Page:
Former defense minister, Akis Tsochatzopoulos, 73, a founding member of the Socialist Party, was arrested last month, becoming the highest-ranking Greek official ever held on corruption charges, The New York Times reported. Prosecutors accuse Tsochatzopoulos of taking at least $26 million in kickbacks for some of Greece's military equipment purchases and channeling the money through offshore accounts to invest in property.
Analysts said Tsochatzopoulos' case exemplifies how the political culture that dominated Greece's political landscape for decades in which governments helped spread the wealth when the government was flush and citizens tolerated. That system also helped drive Greece's public debt to the point that the country had to seek a foreign bailout in 2010.
When the money drained, Greeks turned on the culture of currying favor for votes and have become less tolerant, one observer told the Times.
"What usually happens if you have a patronage system, the clients tolerate corruption at the top, like with Tammany Hall," said Harry Papasotiriou, a political science professor at Athens' Panteion University, referring to New York's political machine. "But if the parties stop handing out patronage, then people are no longer as tolerant of corruption at the top."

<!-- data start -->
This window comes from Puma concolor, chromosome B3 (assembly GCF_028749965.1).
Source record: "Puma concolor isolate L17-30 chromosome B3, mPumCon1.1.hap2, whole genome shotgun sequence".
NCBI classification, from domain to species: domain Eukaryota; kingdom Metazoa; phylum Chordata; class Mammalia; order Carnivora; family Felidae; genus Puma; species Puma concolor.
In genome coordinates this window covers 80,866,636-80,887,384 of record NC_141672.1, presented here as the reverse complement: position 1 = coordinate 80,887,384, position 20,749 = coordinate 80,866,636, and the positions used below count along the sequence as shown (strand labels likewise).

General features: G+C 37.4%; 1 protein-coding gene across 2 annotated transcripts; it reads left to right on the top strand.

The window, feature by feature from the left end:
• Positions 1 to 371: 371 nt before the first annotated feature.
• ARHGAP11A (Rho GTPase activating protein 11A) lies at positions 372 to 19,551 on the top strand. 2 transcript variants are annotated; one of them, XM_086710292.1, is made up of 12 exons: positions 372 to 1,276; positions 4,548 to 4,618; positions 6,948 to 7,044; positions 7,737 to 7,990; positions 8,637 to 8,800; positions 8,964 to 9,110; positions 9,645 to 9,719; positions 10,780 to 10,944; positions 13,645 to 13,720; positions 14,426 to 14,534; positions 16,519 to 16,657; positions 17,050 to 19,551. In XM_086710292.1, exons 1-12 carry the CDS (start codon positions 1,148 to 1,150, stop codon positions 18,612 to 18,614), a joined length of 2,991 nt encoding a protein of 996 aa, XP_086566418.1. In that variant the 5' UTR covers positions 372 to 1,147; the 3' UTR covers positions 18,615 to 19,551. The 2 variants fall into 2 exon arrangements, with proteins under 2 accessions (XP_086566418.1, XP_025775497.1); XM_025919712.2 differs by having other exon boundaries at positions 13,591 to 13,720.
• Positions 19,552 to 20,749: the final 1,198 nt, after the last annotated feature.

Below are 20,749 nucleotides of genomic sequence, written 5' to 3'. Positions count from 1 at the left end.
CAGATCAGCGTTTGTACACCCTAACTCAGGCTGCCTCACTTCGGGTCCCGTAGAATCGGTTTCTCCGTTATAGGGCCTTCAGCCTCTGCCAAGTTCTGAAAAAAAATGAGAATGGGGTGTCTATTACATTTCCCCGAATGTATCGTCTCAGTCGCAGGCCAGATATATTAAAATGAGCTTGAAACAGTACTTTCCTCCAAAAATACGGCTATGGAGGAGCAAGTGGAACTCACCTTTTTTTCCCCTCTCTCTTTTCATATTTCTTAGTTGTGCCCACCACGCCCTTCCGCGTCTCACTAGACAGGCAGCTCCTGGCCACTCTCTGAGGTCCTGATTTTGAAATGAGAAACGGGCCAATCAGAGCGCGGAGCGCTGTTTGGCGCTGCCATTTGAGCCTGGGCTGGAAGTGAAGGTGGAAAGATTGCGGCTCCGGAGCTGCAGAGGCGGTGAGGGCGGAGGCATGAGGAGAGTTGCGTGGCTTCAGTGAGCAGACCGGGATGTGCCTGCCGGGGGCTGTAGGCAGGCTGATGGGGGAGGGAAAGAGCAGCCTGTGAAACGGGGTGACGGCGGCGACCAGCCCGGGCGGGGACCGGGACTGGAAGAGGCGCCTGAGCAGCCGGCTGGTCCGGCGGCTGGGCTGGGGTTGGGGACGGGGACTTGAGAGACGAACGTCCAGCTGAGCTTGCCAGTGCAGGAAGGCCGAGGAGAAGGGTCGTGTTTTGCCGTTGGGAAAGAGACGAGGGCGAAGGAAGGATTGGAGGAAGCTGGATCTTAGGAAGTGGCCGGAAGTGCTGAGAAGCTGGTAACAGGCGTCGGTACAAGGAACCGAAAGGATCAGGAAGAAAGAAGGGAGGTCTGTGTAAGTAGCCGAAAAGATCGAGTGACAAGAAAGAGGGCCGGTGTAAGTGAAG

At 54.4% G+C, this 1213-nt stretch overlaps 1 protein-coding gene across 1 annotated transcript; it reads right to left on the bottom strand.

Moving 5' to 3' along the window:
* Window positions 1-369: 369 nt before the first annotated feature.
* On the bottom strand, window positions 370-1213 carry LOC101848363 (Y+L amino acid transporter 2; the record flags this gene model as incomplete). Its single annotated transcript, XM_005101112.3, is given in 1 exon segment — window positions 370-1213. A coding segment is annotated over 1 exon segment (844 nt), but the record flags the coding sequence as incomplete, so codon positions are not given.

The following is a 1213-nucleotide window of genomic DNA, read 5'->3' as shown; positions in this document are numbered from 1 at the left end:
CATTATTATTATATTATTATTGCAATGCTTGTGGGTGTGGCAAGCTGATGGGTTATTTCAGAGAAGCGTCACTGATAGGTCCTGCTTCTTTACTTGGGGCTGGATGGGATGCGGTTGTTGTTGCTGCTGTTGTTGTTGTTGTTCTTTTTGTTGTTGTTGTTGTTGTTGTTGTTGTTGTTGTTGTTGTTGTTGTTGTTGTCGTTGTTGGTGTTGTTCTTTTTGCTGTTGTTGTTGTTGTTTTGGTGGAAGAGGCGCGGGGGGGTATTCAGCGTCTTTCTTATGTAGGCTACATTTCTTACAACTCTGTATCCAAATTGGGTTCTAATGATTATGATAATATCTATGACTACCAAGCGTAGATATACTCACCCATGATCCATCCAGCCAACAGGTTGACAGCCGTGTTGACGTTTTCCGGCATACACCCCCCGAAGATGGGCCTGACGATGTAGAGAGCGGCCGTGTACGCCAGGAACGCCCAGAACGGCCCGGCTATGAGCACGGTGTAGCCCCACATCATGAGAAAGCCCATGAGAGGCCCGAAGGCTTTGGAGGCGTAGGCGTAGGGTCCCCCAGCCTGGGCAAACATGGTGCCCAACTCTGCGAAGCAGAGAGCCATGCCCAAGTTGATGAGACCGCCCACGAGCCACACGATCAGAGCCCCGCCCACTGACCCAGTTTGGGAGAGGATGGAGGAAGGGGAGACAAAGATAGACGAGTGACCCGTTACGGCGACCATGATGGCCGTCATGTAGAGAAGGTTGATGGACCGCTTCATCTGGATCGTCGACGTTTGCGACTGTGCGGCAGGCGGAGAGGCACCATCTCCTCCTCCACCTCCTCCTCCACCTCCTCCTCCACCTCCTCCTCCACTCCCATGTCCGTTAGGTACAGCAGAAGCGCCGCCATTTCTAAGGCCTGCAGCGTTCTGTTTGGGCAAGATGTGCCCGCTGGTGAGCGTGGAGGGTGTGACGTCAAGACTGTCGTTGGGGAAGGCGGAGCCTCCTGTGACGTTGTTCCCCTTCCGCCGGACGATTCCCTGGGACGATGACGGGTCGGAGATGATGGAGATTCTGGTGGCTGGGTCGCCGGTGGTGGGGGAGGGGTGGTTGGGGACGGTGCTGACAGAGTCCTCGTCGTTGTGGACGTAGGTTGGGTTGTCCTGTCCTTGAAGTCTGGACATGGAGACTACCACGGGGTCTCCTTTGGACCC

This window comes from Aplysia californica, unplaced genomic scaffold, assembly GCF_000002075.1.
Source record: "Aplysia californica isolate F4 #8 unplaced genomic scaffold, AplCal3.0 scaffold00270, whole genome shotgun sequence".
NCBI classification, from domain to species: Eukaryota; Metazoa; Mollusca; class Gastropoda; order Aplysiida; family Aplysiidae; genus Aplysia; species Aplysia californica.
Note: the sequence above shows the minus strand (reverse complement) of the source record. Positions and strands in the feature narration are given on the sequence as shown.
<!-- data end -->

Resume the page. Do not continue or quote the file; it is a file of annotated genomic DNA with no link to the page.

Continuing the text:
Other analysts told the Times Tsochatzopoulos represented just a tip of the iceberg of a government that operated with seeming impunity.
Tsochatzopoulos has denied accepting kickbacks. Last weekend he threatened to reveal the names of people he said were behind the "unprecedented political persecution under a legal mantle."
Citing his 40-year career in Greek politics, he said, "I know everything."
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